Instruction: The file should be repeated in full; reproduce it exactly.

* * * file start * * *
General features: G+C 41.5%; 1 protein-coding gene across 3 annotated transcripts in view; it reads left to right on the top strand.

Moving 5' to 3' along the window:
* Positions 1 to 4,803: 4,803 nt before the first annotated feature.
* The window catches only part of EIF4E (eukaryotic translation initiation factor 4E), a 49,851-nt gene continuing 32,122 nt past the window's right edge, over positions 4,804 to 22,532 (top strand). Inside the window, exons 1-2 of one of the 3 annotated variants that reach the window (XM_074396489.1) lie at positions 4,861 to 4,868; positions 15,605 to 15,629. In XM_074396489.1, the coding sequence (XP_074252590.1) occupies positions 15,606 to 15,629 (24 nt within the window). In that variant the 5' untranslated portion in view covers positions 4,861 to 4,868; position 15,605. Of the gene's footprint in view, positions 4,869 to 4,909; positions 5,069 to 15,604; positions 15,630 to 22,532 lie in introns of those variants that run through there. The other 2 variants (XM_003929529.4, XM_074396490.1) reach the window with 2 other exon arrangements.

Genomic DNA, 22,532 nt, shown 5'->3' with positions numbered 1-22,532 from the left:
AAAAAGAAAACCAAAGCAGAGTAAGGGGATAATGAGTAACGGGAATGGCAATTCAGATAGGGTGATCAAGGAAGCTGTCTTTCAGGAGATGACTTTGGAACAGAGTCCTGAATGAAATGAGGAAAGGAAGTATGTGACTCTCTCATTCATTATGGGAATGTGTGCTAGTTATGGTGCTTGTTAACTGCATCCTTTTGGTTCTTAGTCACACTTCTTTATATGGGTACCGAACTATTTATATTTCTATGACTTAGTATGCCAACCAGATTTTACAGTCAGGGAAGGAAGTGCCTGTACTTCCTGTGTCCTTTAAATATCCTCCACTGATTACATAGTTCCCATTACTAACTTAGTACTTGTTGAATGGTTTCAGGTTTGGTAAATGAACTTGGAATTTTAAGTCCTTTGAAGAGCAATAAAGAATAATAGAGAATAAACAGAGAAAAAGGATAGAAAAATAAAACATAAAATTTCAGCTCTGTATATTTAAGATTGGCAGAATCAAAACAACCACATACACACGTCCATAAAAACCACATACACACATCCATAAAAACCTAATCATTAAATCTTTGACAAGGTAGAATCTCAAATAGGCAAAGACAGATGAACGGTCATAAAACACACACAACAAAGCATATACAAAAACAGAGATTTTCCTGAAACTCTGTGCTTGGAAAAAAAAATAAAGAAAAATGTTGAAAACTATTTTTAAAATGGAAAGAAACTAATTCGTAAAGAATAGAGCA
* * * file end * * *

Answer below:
General features: G+C 41.5%; 1 protein-coding gene across 3 annotated transcripts in view; it reads left to right on the top strand.

Moving 5' to 3' along the window:
* Positions 1 to 4,803: 4,803 nt before the first annotated feature.
* The window catches only part of EIF4E (eukaryotic translation initiation factor 4E), a 49,851-nt gene continuing 32,122 nt past the window's right edge, over positions 4,804 to 22,532 (top strand). Inside the window, exons 1-2 of one of the 3 annotated variants that reach the window (XM_074396489.1) lie at positions 4,861 to 4,868; positions 15,605 to 15,629. In XM_074396489.1, the coding sequence (XP_074252590.1) occupies positions 15,606 to 15,629 (24 nt within the window). In that variant the 5' untranslated portion in view covers positions 4,861 to 4,868; position 15,605. Of the gene's footprint in view, positions 4,869 to 4,909; positions 5,069 to 15,604; positions 15,630 to 22,532 lie in introns of those variants that run through there. The other 2 variants (XM_003929529.4, XM_074396490.1) reach the window with 2 other exon arrangements.

Genomic DNA, 22,532 nt, shown 5'->3' with positions numbered 1-22,532 from the left:
AAAAAGAAAACCAAAGCAGAGTAAGGGGATAATGAGTAACGGGAATGGCAATTCAGATAGGGTGATCAAGGAAGCTGTCTTTCAGGAGATGACTTTGGAACAGAGTCCTGAATGAAATGAGGAAAGGAAGTATGTGACTCTCTCATTCATTATGGGAATGTGTGCTAGTTATGGTGCTTGTTAACTGCATCCTTTTGGTTCTTAGTCACACTTCTTTATATGGGTACCGAACTATTTATATTTCTATGACTTAGTATGCCAACCAGATTTTACAGTCAGGGAAGGAAGTGCCTGTACTTCCTGTGTCCTTTAAATATCCTCCACTGATTACATAGTTCCCATTACTAACTTAGTACTTGTTGAATGGTTTCAGGTTTGGTAAATGAACTTGGAATTTTAAGTCCTTTGAAGAGCAATAAAGAATAATAGAGAATAAACAGAGAAAAAGGATAGAAAAATAAAACATAAAATTTCAGCTCTGTATATTTAAGATTGGCAGAATCAAAACAACCACATACACACGTCCATAAAAACCACATACACACATCCATAAAAACCTAATCATTAAATCTTTGACAAGGTAGAATCTCAAATAGGCAAAGACAGATGAACGGTCATAAAACACACACAACAAAGCATATACAAAAACAGAGATTTTCCTGAAACTCTGTGCTTGGAAAAAAAAATAAAGAAAAATGTTGAAAACTATTTTTAAAATGGAAAGAAACTAATTCGTAAAGAATAGAGCA